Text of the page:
Soaps On: The Mysteries (and wonders) of Cilantro

In the pantheon of people I hate—Cowboys fans, tall people in front of me at concerts, mutants who don't respect bike lanes—eaters who shun cilantro are pretty central.

Well, turns out it might not be entirely their fault. From the New York Times:

Some people may be genetically predisposed to dislike cilantro, according to often-cited studies by Charles J. Wysocki of the Monell Chemical Senses Center in Philadelphia. But cilantrophobe genetics remain little known and aren’t under systematic investigation. Meanwhile, history, chemistry and neurology have been adding some valuable pieces to the puzzle.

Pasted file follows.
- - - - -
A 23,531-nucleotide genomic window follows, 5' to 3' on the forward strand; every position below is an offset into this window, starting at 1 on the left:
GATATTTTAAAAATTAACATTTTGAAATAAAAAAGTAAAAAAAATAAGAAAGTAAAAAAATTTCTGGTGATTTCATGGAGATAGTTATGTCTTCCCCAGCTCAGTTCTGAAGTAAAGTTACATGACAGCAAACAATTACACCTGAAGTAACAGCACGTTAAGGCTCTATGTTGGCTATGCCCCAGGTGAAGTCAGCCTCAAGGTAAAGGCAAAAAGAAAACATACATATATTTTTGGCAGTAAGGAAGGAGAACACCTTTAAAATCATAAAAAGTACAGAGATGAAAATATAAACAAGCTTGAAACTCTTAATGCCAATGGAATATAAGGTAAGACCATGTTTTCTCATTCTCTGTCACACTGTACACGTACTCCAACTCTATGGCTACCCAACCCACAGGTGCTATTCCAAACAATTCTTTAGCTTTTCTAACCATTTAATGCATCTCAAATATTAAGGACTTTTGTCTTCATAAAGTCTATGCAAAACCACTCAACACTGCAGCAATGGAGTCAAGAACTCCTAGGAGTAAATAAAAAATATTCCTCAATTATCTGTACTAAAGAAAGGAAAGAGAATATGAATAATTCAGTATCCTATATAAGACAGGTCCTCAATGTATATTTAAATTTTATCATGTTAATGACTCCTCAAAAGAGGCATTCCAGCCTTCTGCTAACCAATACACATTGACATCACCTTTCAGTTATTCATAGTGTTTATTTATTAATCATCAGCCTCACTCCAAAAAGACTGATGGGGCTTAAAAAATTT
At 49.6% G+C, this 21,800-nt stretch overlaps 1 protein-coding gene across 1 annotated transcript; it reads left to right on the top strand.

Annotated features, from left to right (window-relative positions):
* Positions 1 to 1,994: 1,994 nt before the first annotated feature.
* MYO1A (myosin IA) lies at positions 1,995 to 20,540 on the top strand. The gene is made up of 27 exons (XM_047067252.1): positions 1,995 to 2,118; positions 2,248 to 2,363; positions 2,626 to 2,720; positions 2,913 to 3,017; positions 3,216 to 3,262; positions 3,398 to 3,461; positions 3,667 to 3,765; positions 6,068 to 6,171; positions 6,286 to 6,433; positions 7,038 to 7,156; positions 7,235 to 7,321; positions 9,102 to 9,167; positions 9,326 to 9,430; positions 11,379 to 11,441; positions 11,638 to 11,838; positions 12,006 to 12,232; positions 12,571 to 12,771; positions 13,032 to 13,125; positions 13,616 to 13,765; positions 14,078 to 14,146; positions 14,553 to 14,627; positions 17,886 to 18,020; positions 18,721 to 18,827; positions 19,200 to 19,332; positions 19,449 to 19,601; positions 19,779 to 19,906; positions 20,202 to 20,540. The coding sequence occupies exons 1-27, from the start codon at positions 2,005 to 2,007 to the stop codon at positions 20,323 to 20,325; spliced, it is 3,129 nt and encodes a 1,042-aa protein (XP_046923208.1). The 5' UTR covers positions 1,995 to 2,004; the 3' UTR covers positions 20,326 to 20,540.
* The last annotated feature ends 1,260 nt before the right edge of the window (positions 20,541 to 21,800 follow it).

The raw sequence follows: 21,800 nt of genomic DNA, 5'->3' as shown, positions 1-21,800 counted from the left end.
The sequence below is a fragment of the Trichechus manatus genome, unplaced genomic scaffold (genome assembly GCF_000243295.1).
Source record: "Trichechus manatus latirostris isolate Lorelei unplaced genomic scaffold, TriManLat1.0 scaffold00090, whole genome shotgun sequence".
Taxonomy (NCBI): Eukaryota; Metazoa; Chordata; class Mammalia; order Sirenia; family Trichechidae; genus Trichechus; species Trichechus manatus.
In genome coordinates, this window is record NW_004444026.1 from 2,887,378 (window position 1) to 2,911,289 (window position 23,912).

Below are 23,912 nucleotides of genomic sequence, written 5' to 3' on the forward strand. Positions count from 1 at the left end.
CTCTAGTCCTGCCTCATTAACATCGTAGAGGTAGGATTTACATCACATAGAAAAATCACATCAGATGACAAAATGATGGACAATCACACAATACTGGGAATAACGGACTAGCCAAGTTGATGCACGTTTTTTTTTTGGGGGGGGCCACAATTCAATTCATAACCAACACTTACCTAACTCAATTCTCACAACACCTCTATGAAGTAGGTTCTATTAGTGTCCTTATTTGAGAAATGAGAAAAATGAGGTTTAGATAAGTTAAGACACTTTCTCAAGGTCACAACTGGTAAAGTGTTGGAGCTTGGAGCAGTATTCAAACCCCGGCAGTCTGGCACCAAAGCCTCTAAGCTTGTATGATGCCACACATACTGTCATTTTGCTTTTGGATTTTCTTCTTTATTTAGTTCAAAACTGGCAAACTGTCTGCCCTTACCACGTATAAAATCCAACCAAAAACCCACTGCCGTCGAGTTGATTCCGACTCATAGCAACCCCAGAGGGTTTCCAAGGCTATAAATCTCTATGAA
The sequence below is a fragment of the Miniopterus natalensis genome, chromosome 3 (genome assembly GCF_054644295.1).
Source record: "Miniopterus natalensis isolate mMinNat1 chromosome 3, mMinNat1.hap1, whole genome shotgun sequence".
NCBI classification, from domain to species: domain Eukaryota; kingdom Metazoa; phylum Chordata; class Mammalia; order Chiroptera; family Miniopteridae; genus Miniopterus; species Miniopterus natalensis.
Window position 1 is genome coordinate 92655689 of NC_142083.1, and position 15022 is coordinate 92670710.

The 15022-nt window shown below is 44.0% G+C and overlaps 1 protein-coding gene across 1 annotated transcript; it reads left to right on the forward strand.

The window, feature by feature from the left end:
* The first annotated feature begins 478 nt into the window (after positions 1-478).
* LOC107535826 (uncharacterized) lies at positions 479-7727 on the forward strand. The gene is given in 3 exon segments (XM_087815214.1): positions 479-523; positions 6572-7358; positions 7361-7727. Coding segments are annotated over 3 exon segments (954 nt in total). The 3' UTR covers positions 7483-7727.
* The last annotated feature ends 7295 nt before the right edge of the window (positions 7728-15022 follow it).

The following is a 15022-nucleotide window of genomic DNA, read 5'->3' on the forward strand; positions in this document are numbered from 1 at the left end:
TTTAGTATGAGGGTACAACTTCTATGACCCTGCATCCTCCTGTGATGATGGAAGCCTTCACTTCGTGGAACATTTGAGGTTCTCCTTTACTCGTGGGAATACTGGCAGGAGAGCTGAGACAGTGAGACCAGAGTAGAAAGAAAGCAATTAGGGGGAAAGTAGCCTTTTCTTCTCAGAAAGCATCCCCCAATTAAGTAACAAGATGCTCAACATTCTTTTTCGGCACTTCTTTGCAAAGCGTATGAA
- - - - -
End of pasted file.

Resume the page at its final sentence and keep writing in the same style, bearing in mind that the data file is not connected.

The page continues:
The writer also insists that there's hope for "cilantrophobes." He meets a neuroscientist who has overcome his plight:

“I didn’t like cilantro to begin with,” he said. “But I love food, and I ate all kinds of things, and I kept encountering it. My brain must have developed new patterns for cilantro flavor from those experiences, which included pleasure from the other flavors and the sharing with friends and family. That’s how people in cilantro-eating countries experience it every day.”

So, maybe I should stop with the hate, and instead feel pity. Without hard work and perseverance, those people will never know the joy of the perfect taco (corn tortilla, meat—tongue, or lengua if ya got it—onions and a heap of cilantro), a grass-fed steak topped with fresh cilantro chimichurri or an exquisitely balanced Thai salad, elevated with chopped mint and cilantro.